Using this approach, the researchers found that they could accurately detect tumors in one of the mouse models as early as 7.5 weeks, when the tumors were only 2.8 mm3, on average. In the other strain of mice, tumors could be detected at 5 weeks. The sensors’ success rate was also comparable to or better than the success rate of CT scans performed at the same time points.

“Intrapulmonary administration of the nanosensors to a Kras- and Trp53-mutant lung adenocarcinoma mouse model confirmed the role of metalloproteases in lung cancer and enabled accurate detection of localized disease, with 100% specificity and 81% sensitivity,” they reported. “Furthermore, this approach generalized to an alternative autochthonous model of lung adenocarcinoma, where it detected cancer with 100% specificity and 95% sensitivity and was not confounded by lipopolysaccharide-driven lung inflammation.”

Importantly, the sensors could distinguish between early-stage cancer and noncancerous inflammation of the lungs, a common condition in smokers, and one of the reasons that CT scans produce so many false positives. “Activity-based nanosensors may have clinical utility as a rapid, safe, and cost-effective follow-up to LDCT, reducing the number of patients referred for invasive testing,” the authors concluded. “With further optimization and validation studies, activity-based nanosensors may one day provide an accurate, noninvasive, and radiation-free strategy for lung cancer testing.”

The authors acknowledged that their study was carried out in mouse models, which do not fully recapitulate human disease, and there were other study limitations that will need to be addressed. Clinical trials will be needed to fully validate the use of activity-based nanosensors for detecting lung cancer and distinguishing malignant from benign and extrapulmonary disease, they pointed out.



Bhatia envisions that the nanoparticle sensors could be used as a noninvasive diagnostic for people who get a positive result on a screening test, potentially eliminating the need for a biopsy. For use in humans, her team is working on a form of the particles that could be inhaled as a dry powder or through a nebulizer. Another possible application is using the sensors to monitor how well lung tumors respond to treatment, such as drugs or immunotherapies. “A great next step would be to take this into patients who have known cancer, and are being treated, to see if they’re on the right medicine,” Bhatia said.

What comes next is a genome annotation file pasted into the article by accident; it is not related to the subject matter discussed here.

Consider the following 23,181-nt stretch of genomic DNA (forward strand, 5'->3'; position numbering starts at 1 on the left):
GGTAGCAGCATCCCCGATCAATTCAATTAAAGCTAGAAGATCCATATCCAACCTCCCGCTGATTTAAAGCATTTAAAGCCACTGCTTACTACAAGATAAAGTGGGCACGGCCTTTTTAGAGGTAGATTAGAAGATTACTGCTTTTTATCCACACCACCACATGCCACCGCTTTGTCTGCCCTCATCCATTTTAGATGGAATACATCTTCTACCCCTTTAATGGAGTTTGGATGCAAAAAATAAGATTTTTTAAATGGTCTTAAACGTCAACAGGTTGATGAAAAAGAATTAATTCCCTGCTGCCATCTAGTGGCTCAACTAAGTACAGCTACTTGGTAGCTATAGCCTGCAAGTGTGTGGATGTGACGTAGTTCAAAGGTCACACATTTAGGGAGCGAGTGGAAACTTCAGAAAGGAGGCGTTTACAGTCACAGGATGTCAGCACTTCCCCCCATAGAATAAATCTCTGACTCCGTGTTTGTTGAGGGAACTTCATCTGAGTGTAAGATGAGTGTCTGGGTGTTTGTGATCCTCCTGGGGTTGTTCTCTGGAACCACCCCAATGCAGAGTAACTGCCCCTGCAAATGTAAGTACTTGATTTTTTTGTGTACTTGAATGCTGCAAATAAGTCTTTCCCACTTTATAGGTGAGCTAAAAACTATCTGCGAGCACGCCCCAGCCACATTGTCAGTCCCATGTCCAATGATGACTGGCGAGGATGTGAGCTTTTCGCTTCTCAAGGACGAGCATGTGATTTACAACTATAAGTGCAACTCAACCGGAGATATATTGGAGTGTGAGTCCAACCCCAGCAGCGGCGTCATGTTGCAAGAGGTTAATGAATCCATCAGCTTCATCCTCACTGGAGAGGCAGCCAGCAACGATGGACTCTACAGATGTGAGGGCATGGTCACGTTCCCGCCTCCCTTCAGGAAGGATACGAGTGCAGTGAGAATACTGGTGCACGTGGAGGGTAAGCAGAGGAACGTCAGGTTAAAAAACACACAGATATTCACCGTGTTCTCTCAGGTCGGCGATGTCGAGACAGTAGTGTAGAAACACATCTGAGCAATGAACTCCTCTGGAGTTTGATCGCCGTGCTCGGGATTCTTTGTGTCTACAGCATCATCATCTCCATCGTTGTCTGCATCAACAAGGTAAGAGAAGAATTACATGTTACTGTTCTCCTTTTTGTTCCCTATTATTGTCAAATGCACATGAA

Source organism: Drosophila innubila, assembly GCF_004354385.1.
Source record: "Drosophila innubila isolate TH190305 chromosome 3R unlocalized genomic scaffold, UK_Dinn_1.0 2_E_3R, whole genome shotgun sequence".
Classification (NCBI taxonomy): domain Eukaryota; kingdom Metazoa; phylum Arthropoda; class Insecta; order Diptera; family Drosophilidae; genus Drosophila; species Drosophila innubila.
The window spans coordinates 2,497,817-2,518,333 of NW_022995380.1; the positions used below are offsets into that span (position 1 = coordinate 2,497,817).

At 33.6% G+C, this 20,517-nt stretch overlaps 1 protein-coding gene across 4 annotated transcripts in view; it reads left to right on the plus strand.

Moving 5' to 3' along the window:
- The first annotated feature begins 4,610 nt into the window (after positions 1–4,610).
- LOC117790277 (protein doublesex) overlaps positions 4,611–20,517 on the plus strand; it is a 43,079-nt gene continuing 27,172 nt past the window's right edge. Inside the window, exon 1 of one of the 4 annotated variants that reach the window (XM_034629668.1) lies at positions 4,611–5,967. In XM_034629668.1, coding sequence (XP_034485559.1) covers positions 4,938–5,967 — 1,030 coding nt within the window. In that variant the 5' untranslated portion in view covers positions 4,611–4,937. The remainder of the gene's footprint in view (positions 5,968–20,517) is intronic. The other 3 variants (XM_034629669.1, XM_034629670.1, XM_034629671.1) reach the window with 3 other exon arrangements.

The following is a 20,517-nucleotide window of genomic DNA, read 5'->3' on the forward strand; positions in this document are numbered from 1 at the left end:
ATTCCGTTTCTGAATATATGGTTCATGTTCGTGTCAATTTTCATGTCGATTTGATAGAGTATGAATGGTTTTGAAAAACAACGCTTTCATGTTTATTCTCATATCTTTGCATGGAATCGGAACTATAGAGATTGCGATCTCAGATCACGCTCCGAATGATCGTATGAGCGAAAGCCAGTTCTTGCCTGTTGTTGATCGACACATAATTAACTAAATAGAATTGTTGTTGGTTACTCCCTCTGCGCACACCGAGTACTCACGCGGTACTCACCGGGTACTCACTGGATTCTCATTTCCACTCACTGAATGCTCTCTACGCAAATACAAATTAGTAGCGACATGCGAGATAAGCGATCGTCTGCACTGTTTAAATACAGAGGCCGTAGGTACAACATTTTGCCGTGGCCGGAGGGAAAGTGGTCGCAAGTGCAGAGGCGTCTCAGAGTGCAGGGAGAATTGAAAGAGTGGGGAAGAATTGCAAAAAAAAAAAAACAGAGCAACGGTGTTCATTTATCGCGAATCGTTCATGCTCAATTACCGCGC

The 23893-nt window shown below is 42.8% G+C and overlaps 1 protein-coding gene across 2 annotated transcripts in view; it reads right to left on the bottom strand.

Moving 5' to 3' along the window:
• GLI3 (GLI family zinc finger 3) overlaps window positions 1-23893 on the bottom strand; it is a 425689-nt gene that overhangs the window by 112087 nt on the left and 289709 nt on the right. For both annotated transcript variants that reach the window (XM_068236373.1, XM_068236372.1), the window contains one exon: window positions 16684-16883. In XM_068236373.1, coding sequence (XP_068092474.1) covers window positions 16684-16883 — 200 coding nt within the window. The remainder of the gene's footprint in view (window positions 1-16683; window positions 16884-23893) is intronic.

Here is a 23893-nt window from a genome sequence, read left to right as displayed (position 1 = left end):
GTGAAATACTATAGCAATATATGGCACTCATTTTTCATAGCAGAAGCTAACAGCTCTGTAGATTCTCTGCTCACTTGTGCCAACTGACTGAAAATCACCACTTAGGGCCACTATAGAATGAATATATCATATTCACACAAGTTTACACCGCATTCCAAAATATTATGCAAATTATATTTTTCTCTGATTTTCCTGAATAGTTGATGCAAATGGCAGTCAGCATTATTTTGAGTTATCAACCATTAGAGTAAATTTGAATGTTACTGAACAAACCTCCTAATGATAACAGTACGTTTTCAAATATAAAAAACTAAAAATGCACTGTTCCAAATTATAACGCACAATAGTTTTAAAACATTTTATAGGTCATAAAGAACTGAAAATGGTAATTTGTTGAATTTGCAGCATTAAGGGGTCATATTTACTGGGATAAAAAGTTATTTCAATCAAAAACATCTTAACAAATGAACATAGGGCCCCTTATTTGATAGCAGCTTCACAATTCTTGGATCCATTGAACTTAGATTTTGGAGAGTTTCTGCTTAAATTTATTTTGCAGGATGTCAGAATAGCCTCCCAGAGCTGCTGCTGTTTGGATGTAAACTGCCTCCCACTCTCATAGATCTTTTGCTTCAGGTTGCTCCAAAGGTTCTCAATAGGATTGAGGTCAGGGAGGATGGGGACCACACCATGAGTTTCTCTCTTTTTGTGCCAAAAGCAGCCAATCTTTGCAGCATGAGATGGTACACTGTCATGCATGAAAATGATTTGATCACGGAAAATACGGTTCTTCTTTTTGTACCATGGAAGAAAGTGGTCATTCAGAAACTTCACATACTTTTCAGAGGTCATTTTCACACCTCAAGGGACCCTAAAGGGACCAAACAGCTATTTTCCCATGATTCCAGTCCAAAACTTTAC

Bibliography:

Urinary detection of lung cancer in mice via noninvasive pulmonary protease profiling

Jesse D. Kirkpatrick, Andrew D. Warren, Ava P. Soleimany, Peter M. K. Westcott1, Justin C. Voog, Carmen Martin-Alonso, Heather E. Fleming, Tuomas Tammela, Tyler Jacks and Sangeeta N. Bhatia.

Science Translational Medicine  01 Apr 2020:
Vol. 12, Issue 537, eaaw0262

DOI: 10.1126/scitranslmed.aaw0262

Friday, 27 March 2020

New mathematical model can more effectively track epidemics



As COVID-19 spreads worldwide, leaders are relying on mathematical models to make public health and economic decisions.

A new model developed by Princeton and Carnegie Mellon researchers improves tracking of epidemics by accounting for mutations in diseases. Now, the researchers are working to apply their model to allow leaders to evaluate the effects of countermeasures to epidemics before they deploy them.

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“We want to be able to consider interventions like quarantines, isolating people, etc., and then see how they affect an epidemic’s spread when the pathogen is mutating as it spreads,” said H. Vincent Poor, one of the researchers on this study and Princeton’s interim dean of engineering.

The models currently used to track epidemics use data from doctors and health workers to make predictions about a disease’s progression. Poor, the Michael Henry Strater University Professor of Electrical Engineering, said the model most widely used today is not designed to account for changes in the disease being tracked. This inability to account for changes in the disease can make it more difficult for leaders to counter a disease’s spread. Knowing how a mutation could affect transmission or virulence could help leaders decide when to institute isolation orders or dispatch additional resources to an area.



“In reality, these are physical things, but in this model, they are abstracted into parameters that can help us more easily understand the effects of policies and of mutations,” Poor said.

If the researchers can correctly account for measures to counter the spread of disease, they could give leaders critical insights into the best steps they could take in the face of pandemics. The researchers are building on work published March 17 in the Proceedings of the National Academy of Sciences. In that article, they describe how their model is able to track changes in epidemic spread caused by mutation of a disease organism. The researchers are now working to adapt the model to account for public health measures taken to stem an epidemic as well.

The researchers’ work stems from their examination of the movement of information through social networks, which has remarkable similarities to the spread of biological infections. Notably, the spread of information is affected by slight changes in the information itself. If something becomes slightly more exciting to recipients, for example, they might be more likely to pass it along or to pass it along to a wider group of people. By modeling such variations, one can see how changes in the message change its target audience.